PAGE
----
East Harlem - Growing an Age-friendly Neighborhood
You'll learn about:
The potential impacts of an aging population on local communities and the evolution of place-based solutions to address emerging needs and issues that benefits all ages, cultures and incomes
Innovative planning strategies, partnerships and new delivery models such as Aging Improvement Districts, Age Smart Employers Awards that enable a community age-friendly lens across all aspects of community life to build on community assets to create a more responsive and vibrant environment
A new framework that cities and towns can use to leverage existing resources in fresh new ways to address neighborhood disparities such as increase access to healthy foods and places to exercise, pedestrian ‘safety islands’ and provide economic opportunities that expand neighborhood business and improve markets
New York is “one of the global leaders” in adapting to the needs of older residents: Encompassing northeastern Manhattan from 96th Street to 139th Street, between the East River and Fifth Avenue, East Harlem—also known as El Barrio—is a diverse neighborhood home to a variety of arts and cultural institutions, over a dozen community gardens and murals, the City’s first food incubator, and local businesses committed to community. East Harlem is also beset by many challenges including an estimated 12,000 households in need of affordable housing, significant disparities in health and life expectancy, multi-generational poverty, high rates of unemployment, and high levels of food insecurity.
This mobile workshop will tour East Harlem with commentary on the creation and implementation of the East Harlem Neighborhood Plan, a comprehensive strategy developed for the neighborhood by the neighborhood to catalyze the development of new affordable housing and to improve the health and wellbeing of residents through changes to zoning and strategic programmatic and capital investment. Topics to be covered include: East Harlem Aging Improvement District, a recent health impact assessment to examine the potential health effects of the City’s new mandatory inclusionary housing policy, and community and economic development initiatives underway.
Optional 1-hour tour: After the tour of East Harlem, you are invited to visit the New York Academy of Medicine (NYAM) Library. Established in 1847, the Library is one of the nation’s most significant historical libraries in medicine and public health with an extensive rare book collection. The collections tell the story of the growth and global impact of the Western medical tradition and includes public health reports concerning different aspects of health in NYC (almshouses, sanitation, corrections, water systems, etc.) A number of 19th and 20th-century maps of New York tell the story of the city’s changing infrastructure and demographics. The NYAM is located at : 1216 5th Ave, New York, NY 10029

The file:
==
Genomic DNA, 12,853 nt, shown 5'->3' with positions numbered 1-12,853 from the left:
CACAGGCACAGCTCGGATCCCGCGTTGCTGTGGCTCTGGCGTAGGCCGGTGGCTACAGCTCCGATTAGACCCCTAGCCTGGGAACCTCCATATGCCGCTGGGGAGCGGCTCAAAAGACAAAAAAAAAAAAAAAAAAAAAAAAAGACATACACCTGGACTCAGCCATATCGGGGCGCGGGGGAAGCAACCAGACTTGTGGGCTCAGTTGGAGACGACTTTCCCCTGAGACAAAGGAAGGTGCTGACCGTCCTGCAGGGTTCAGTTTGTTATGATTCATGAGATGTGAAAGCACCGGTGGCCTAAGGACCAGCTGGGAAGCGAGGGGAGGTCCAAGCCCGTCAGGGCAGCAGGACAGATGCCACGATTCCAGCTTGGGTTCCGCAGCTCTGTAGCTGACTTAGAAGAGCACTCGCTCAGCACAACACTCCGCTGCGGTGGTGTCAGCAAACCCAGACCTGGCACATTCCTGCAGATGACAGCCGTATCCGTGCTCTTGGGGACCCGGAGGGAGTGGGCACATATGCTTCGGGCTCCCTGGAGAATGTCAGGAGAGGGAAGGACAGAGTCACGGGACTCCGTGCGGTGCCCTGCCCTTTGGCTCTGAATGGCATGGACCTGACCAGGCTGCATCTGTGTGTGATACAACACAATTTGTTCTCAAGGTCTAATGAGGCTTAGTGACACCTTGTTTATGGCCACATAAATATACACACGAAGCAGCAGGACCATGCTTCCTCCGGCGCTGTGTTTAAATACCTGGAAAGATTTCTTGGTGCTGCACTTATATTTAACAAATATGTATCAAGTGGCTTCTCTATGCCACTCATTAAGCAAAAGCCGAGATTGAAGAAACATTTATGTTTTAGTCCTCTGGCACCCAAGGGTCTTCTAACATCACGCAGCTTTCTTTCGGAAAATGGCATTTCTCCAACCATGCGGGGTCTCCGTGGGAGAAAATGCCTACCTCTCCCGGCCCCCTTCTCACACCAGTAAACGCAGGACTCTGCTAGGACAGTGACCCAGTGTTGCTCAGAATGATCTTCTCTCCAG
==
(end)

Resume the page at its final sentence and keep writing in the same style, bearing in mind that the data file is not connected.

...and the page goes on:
, New York
Invited SpeakerDr. Kimberly Libman is the Director for Prevention and Community Development in the Center for Health Policy and Programs at the New York Academy of Medicine. She is a co-author of the East Harlem Health Impact Assessment: Connecting Housing Affordability and Health. Her research has examined how urban governance and intersectoral collaboration shape food environments and health inequality in New York City, London, and Cape Town. She has also conducted research on the health impacts of the mortgage foreclosure crisis. Dr. Libman has published in the Journal of Urban Health, Housing Policy Debate, Housing, Theory & Society, Environmental Education & Communication, and the Journal of Urban Affairs. With Susan Saegert, and Desiree Fields, she is the 2009 recipient of the Journal of Urban Affairs Best Article of the Year Award. Kimberly holds a doctorate in Environmental Psychology from the CUNY Graduate Center, MPH in Community Health Education from Hunter College, and a BA in Science, Technology and Society from Eugene Lang College.
, New York
Invited SpeakerLindsey is a Project Director in the Center for Evaluation and Applied Research. Prior to joining NYAM, Lindsey worked as a Planner with Cameron Engineering & Associates on the NY Rising Community Reconstruction Program which was established to provide additional rebuilding and revitalization assistance to communities severely damaged by natural disasters. Before moving to the New York area, she worked as a Health Program Planner with the San Francisco Department of Public Health’s Program on Health, Equity and Sustainability and as an Environmental Health Analyst with the Association of State and Territorial Health Officials. Lindsey holds an MPH from George Washington University in Washington, D.C. and a BA in Latin American Studies from Tulane University in New Orleans, Louisiana.
, The New York Academy of Medicine
Confirmed SpeakerLindsay Goldman directs the New York Academy of Medicine’s work in healthy aging. She has 14 years of experience in program development and administration, aging services, philanthropy, and social policy. Lindsay oversees Age-friendly NYC, the Academy’s partnership with the City Council and the Office of the Mayor to improve all aspects of city life for older people. She is the lead author of the Academy’s report Resilient Communities: Empowering Older Adults in Disasters and Daily Life and the chapter, “Age-friendly New York City: A Case Study,” in the recently published book, Age-friendly Cities and Communities in International Comparison. Prior to her time at the Academy, Lindsay worked at UJA-Federation of New York where she was responsible for strategic planning and allocations to support older adults in New York and Israel. Lindsay also served as the director of the Health Enhancement Partnership at Lenox Hill Neighborhood House and received a Best Practice Award from the National Council on Aging in 2008. She holds a BA from Wesleyan University and an MSW from NYU.